Estimating Need for Alcohol Treatment in Ireland Using National Treatment Surveillance Data
International evidence indicates that about 10% of people with alcohol dependence will seek and commence treatment each year. Based upon Irish estimates of prevalence of dependence, a target of 690.0 treated cases per 100,000 population per annum is expected.
This study analyses routine national surveillance data on alcohol treatment to measure how treatment need is being met.
National treatment surveillance data on problem alcohol use collected by the National Drug Treatment Reporting System (NDTRS) were analysed. The study included cases resident in Ireland, aged 18–64 years entering treatment for alcohol use disorder (AUD) between 2015 and 2019 (n = 44,079). Treatment rates were calculated per 100,000 of the population. Descriptive and exploratory statistics were used to describe characteristics of cases treated.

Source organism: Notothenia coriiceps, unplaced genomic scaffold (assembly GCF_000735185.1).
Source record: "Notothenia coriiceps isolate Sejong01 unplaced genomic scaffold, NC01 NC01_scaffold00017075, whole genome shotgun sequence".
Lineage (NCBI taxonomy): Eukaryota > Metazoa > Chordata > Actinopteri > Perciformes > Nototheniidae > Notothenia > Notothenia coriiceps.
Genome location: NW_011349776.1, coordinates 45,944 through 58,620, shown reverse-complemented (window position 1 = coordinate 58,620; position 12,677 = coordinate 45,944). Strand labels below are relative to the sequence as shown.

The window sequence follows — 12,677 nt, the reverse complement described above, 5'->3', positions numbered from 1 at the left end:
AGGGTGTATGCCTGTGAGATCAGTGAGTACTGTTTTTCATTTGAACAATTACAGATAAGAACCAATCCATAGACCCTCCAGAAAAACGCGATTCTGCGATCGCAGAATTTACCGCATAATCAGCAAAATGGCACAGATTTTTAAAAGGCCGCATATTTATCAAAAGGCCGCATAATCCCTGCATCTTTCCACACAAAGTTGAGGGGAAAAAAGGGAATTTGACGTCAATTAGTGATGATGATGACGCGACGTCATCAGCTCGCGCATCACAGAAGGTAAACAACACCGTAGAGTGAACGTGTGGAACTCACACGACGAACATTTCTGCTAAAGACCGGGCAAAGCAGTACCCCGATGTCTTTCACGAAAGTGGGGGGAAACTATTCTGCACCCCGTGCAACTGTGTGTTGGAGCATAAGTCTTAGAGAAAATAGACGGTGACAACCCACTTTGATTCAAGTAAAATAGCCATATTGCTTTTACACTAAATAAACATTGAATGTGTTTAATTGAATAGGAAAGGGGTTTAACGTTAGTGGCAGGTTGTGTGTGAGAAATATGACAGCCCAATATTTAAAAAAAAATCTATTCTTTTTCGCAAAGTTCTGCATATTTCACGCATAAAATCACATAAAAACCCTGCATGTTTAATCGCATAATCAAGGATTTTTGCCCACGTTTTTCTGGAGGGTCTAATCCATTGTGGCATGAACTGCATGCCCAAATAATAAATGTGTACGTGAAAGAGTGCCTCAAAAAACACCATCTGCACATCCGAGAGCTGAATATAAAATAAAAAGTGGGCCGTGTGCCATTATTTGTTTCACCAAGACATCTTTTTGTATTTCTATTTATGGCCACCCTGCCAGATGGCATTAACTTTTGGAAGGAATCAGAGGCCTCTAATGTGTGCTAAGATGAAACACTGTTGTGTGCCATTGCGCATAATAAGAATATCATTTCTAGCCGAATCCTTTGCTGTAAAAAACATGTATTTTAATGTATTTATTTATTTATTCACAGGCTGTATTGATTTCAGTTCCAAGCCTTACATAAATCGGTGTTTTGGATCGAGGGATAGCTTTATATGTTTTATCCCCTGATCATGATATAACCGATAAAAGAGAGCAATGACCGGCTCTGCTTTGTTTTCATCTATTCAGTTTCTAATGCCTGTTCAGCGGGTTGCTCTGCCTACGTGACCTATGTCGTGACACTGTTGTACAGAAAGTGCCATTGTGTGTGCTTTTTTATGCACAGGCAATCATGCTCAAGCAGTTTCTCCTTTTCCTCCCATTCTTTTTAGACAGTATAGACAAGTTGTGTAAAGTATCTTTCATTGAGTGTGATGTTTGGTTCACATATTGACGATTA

National rate of treated AUD was 270 cases per 100,000 annually, with a rate of treated alcohol dependence of 165/100,000. There was a fivefold difference between the lowest and highest rates (119 cases per 100,000 in Meath versus 633 in Waterford). Alcohol use patterns indicate high levels of alcohol consumption and prolonged use prior to treatment. The use of other drugs alongside alcohol was common.
Despite high rates of alcohol consumption and dependence, the rate of treatment entry nationally is sub-optimal, although there are wide geographic variations. There is a need to better understand the reasons for low treatment entry rates in Ireland for people with alcohol dependence. Monitoring and surveillance play a key role in measuring the successful efforts to reduce the harm of alcohol.